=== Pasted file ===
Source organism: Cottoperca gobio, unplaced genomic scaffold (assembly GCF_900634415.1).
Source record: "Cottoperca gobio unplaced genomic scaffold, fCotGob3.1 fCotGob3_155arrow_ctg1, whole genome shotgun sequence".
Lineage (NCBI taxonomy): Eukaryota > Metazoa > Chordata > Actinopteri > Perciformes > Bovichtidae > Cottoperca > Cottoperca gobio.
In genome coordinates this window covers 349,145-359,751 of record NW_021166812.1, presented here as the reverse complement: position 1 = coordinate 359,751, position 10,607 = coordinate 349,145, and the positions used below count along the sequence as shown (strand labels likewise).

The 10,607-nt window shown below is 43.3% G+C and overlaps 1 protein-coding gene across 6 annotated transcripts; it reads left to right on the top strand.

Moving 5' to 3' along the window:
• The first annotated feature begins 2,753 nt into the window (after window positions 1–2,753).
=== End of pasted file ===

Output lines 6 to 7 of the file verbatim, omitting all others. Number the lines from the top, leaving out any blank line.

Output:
Moving 5' to 3' along the window:
• The first annotated feature begins 2,753 nt into the window (after window positions 1–2,753).